Constructing politics: Arendt, Rancière, and the concept of work
LE3 .A278 2020
Master of Arts
Social and Political Thought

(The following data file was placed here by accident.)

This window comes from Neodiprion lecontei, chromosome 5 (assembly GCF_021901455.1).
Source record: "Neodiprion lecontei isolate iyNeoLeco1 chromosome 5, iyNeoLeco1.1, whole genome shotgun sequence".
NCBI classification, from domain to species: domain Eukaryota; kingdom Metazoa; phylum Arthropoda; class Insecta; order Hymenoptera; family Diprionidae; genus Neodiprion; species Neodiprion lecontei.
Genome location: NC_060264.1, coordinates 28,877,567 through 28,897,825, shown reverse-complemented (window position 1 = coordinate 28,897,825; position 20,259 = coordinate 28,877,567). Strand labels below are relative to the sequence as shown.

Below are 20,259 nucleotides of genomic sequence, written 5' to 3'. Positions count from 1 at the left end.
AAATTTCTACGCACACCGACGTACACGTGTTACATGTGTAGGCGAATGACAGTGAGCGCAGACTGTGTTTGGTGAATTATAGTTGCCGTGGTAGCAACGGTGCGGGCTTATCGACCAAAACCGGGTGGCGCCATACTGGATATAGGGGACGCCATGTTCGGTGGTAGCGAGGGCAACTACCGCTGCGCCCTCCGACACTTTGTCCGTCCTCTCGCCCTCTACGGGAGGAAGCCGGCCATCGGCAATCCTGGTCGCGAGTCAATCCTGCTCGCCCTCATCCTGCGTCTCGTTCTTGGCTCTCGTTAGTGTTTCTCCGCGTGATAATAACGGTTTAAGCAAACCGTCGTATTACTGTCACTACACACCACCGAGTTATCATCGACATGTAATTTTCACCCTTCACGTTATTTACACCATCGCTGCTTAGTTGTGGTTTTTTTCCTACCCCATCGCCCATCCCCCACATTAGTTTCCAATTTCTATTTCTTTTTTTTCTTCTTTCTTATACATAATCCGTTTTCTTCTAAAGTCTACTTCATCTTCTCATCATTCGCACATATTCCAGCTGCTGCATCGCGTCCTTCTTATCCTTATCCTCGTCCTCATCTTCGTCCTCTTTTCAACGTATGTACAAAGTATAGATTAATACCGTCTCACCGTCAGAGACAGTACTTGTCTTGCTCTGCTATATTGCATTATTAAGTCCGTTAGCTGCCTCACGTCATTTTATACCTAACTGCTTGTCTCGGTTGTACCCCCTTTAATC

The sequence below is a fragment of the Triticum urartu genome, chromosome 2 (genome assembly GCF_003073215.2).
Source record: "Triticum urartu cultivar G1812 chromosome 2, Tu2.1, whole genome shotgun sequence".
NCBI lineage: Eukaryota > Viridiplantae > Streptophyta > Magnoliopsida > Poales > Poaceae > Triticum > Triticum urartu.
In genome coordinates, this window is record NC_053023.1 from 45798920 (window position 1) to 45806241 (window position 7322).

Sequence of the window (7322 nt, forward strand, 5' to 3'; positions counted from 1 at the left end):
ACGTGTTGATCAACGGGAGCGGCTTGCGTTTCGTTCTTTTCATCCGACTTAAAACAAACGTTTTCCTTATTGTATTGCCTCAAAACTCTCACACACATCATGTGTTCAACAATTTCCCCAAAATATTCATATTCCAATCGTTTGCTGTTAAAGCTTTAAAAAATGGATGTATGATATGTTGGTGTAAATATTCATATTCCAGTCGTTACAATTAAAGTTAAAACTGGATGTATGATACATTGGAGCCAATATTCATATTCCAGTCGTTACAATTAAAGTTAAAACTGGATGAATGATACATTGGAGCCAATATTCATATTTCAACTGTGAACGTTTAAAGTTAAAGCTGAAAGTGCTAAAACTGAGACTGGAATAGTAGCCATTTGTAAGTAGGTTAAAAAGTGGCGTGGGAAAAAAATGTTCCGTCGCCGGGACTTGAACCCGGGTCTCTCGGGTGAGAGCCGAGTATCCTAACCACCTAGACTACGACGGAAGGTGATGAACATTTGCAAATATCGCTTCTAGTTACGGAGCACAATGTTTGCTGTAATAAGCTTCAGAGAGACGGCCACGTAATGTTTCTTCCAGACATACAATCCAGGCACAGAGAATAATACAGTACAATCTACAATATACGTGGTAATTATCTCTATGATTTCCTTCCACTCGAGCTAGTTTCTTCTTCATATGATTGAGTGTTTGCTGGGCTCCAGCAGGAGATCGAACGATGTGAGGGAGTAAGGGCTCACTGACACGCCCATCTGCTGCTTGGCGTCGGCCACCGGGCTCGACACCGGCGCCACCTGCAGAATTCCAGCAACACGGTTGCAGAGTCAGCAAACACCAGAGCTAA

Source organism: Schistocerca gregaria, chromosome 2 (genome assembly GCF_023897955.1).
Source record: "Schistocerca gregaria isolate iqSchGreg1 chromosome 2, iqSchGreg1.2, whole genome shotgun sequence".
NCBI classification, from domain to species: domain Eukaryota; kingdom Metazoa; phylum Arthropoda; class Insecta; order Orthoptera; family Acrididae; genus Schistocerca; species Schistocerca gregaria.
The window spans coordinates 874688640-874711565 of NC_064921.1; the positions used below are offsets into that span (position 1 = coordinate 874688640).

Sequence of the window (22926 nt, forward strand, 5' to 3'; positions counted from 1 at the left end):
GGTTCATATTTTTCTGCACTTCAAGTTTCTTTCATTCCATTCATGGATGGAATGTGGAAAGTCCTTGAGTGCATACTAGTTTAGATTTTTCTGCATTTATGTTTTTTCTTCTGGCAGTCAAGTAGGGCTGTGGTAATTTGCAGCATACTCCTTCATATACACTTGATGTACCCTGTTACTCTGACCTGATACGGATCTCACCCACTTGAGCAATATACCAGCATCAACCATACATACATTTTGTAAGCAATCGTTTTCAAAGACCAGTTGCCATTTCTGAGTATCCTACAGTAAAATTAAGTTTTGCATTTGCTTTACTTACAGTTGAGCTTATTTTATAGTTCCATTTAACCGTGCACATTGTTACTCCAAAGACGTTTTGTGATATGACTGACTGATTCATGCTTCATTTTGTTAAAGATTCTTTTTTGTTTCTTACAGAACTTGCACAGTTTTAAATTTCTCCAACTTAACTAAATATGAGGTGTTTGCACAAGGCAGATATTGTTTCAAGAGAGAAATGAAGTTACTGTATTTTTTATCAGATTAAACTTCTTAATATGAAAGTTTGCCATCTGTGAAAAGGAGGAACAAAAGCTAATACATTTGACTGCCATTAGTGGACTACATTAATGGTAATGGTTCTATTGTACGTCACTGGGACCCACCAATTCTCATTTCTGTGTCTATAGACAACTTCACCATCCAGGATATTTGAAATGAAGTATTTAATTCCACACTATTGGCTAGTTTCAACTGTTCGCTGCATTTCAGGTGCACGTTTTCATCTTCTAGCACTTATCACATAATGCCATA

This thesis understands that the lay-understanding of the concept of work is founded upon problematic assumptions that continue to exasperate social and political inequalities. These assumptions and inequalities are demonstrated through a reading of the philosophy of Hannah Arendt and the theory of Jacques Rancière. First, Arendt’s concepts of public, private, and social realms, as well as her concepts of labour, work, and action are reconstructed. Her account of the activity of the human being is derived largely through the thought of Aristotle’s conception of the speaking human as political animal, which claims that those who do not speak are not fully human. The concept of work is then presented through Jacques Rancière’s political theory. He labours not to define work but to understand that definitions of work are enactments of what he calls the distribution of the sensible. This theory is further developed by presenting Rancière’s concepts of police, politics, equality, and his parapolitical critique of Aristotle. Arendt and Rancière are then brought into an encounter with each other, along with the many scholarly interpreters who stage similar comparisons of these two thinkers. Some aspects of Rancière and Arendt’s thinking are shown to be compatible (such as their instance on politics requiring a space of appearance, their fascination with theatre as a political venue, their fixation on human rights, and their engagement with the ancient Greeks). However, the broad consensus of secondary theorists consulted throughout this work is that there is too large a distance between the theory and philosophy of Rancière and Arendt on the concept of work to be satisfyingly bridged. This thesis supports this criticism, and takes it a step further by deploying Rancière’s theoretical arsenal against Arendt’s rigid philosophy of work, and argues that Arendt, who polices exactly what work is and what work is not, risks dehumanizing the worker.
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